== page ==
Another category that might not need to be archived is Instruction Manuals. These are manuals that come with all your appliances, toys, and electronics. These are nice to keep around (assuming you still have that product) in case you need to figure out a setting or learn how the product works. But these, again, are not relevant to only one year. The Manuals are only relevant as long as you have the product, and if you don’t have the product, then trash the manual.

Step Six | The ‘To-Be Filed’ Bin

A To-Be-Filed Bin is a place or container that you keep on your desk or on your filing system. The purpose of the bin is to keep handy documents that you are still using, but that need to be filed when you are done without damaging or losing them. Keeping this bin within reach of your desk or filing system is important to prevent damaged or lost documents. Check out These paper trays.

Read more about desk organization here.

The Filing Essentials Shopping List

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How to Create Do-able Long-Term Goals

When it comes to making a long-term goal, we are often discouraged by a goal that is too broad, seems to have no purpose or no roadmap. This post is meant to provide a step-by-step process for creating a do-able long-term goal.

Having a goal to work towards is so important, I cannot stress it enough. Goals are what keep people motivated to survive. Think about it, if you did not have a goal (even teeny-tiny ones), what would you be doing right now? Nothing, you’d probably be doing nothing. You wouldn’t need to do anything. You wouldn’t be motivated to.

More About Goals

Everyone has their own unique concept of goal-making. Some people write a daily checklist or to-do list, and others have long-term dreams. Even if we don’t notice or realize it, goals exist everywhere.

To Do List

You go to the grocery store and your goal is to get groceries, maybe you have a list, maybe you are winging it—either way, it’s a goal! You go to school, your goal is to get an education, or maybe to make friends. When you lay around the house all day and your goal might be to relax after a hard week—maybe the goal is to do nothing. There is a goal motivating everything that we do.

The Makings of a Goal

There are several components to a well-written and doable long-term goal. First, you must understand what the goal is. Next, identify the purpose of your goal. Then, identify several step-ladder goals. And finally, do it!

Recognize Your Goal

To create a quality goal, you must first know exactly what you want the outcome to be. This is essentially your goal. For example, my goal is to get a Master’s degree in clinical mental health.

Your goal can be as specific or as broad as you would like it. All that is required for this step is to know the desired outcome and to write it down.

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Identify Your Goal’s Purpose

Now that you have identified your goal, you need to know why that is your goal. This is called the purpose. A goal’s purpose influences how the goal is created and accomplished. The purpose is also the factor that motivates you to achieve your goal.

The purpose of my goal (getting a Master’s degree), is to be able to work as a counselor. An alternative purpose could be to further my education.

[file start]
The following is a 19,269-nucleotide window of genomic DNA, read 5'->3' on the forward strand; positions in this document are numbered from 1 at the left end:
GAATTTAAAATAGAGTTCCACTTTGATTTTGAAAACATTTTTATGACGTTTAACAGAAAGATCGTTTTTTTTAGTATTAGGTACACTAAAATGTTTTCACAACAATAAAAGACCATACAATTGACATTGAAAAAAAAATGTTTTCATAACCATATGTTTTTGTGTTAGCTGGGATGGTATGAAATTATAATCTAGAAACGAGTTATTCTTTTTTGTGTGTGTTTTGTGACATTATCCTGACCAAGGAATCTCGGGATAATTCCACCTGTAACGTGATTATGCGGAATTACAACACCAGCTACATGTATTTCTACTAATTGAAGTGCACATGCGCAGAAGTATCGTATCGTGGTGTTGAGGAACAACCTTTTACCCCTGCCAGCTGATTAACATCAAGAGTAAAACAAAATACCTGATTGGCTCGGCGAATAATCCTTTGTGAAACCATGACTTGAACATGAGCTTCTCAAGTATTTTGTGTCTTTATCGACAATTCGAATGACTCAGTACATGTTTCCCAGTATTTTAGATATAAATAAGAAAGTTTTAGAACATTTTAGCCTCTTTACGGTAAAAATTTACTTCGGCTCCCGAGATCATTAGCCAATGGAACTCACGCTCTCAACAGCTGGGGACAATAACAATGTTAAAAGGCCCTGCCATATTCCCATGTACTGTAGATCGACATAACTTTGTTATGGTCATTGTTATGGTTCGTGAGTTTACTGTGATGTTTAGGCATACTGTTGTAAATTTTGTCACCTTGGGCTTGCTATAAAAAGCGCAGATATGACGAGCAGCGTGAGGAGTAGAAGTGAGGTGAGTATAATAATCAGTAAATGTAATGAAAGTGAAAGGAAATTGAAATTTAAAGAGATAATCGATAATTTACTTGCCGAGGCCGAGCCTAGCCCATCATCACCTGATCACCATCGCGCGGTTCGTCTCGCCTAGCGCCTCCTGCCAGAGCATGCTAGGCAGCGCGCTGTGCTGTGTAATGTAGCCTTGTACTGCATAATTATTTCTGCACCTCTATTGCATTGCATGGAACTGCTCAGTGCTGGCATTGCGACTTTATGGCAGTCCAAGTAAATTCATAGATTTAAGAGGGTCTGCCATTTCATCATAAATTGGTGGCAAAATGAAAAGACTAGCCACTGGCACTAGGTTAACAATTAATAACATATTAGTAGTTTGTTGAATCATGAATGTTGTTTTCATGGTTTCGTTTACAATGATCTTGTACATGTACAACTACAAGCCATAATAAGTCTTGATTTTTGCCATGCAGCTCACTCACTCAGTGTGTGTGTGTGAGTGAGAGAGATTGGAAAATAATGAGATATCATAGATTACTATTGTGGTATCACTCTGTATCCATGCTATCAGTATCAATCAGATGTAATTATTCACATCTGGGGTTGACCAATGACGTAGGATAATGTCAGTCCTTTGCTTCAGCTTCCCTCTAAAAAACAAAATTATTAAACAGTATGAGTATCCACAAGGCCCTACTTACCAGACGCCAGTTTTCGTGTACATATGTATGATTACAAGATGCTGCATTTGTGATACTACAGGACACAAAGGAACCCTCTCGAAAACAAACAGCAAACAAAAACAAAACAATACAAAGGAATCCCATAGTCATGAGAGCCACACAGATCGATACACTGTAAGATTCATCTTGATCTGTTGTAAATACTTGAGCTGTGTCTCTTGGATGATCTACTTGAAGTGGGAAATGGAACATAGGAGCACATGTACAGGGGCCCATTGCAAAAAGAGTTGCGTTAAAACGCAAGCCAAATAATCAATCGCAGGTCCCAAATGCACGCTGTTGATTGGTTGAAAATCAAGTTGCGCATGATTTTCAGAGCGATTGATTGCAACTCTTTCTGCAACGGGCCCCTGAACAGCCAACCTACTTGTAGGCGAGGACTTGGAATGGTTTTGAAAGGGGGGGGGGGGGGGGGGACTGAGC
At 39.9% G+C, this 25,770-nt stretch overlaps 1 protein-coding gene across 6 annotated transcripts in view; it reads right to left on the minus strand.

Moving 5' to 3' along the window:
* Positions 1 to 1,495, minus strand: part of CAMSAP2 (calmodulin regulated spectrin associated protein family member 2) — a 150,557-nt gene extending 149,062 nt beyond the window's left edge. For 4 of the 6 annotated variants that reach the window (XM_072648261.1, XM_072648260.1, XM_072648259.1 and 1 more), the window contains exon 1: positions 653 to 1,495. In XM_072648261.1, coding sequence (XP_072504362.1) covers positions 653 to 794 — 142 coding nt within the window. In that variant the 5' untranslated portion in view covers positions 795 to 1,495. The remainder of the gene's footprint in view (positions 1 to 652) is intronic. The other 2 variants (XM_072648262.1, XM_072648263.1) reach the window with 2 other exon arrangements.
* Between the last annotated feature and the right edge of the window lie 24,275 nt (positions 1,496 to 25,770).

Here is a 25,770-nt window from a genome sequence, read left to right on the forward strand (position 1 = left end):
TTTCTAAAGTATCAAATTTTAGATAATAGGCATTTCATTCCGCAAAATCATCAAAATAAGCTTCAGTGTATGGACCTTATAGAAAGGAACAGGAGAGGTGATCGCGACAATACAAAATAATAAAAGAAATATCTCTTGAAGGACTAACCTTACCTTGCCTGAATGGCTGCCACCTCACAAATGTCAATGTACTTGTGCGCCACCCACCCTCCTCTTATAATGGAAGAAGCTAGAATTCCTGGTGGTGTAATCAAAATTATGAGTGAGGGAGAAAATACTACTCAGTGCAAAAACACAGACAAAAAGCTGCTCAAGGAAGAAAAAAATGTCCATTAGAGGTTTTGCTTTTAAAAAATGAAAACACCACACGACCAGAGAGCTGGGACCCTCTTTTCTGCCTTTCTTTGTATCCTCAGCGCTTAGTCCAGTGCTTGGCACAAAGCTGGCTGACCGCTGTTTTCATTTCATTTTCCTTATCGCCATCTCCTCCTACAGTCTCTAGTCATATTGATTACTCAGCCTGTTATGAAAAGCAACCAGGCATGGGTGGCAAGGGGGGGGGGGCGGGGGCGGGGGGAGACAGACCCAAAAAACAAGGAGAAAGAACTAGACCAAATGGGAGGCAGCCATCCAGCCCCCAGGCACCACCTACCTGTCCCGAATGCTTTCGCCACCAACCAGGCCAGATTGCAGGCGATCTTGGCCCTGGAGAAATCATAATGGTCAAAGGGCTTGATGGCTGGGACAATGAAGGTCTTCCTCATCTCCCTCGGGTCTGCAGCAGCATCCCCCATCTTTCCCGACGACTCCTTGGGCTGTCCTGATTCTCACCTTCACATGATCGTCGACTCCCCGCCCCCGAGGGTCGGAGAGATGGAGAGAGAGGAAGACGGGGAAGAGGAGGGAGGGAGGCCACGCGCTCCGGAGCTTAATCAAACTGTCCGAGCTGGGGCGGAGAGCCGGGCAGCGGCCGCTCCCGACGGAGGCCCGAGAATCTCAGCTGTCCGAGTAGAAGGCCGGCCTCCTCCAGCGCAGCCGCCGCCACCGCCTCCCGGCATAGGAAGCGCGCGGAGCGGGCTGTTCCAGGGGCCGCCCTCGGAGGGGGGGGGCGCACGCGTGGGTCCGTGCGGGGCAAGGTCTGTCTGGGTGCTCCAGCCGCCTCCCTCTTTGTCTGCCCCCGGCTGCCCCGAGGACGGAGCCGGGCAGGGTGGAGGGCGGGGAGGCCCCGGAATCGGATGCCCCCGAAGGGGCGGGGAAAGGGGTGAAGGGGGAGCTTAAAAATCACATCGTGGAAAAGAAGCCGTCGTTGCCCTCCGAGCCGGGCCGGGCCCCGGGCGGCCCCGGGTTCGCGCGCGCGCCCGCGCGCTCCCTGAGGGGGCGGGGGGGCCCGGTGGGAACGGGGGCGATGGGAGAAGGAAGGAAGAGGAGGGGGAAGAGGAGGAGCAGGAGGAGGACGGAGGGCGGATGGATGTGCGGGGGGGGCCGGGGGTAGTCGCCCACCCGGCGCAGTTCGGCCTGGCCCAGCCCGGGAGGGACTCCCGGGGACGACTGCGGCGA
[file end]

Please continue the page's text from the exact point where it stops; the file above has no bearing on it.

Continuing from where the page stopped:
Whatever the purpose of your goal is, identify it and write it down.

Creating Specific Step-Ladder Goals

The final step to creating an effective long-term goal is to come up with a list of smaller goals or step-ladder goals. Step-ladder goals are meant to make the main goal seem less overwhelming and more doable.

 To complete my long-term goal of getting a graduate degree, I must first complete other smaller goals. My step-ladder goals include getting into graduate school, completing my required courses, completing my practicum, completing my internship, and completing the necessary requirements for state licensure.

For the alternative purpose (furthering my education), I have different step ladder goals. These might include taking a variety of courses, building a good professional relationship with two faculty members, getting involved in at least one club, and participating in at least one research study.

Generally, step-ladder goals are very specific and include more detail than my simplified example lists. These goals are meant to make your life easier and to provide a step-by-step process to complete your main goal.

It is important to remember that you may not know every detail for each step-ladder goal right away. Sometimes other steps must be achieved before others can be identified. For my example, details to most of the goals cannot be specified until I have chosen a graduate program. Once I have chosen a graduate program, I will input the nitty-gritty details into my list.

It is also important to recognize that these steps are not set in stone. Life happens and things change, so cut yourself some slack. If you get working towards your goal and realize that one of your step-ladder goals aren’t helpful or that something else would be more valuable, then change it!

Implement Your Step-Ladder Goals

It is one thing to have your goals written down, but it is an entirely different thing to actually do them. I can provide you with a nice organized PDF to help you organize this information, but I cannot motivate you to go through with it. That is up to you and you are more than capable of doing it!

Just remember to write it down, make it realistic, and be specific.

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Doable Long Term Goals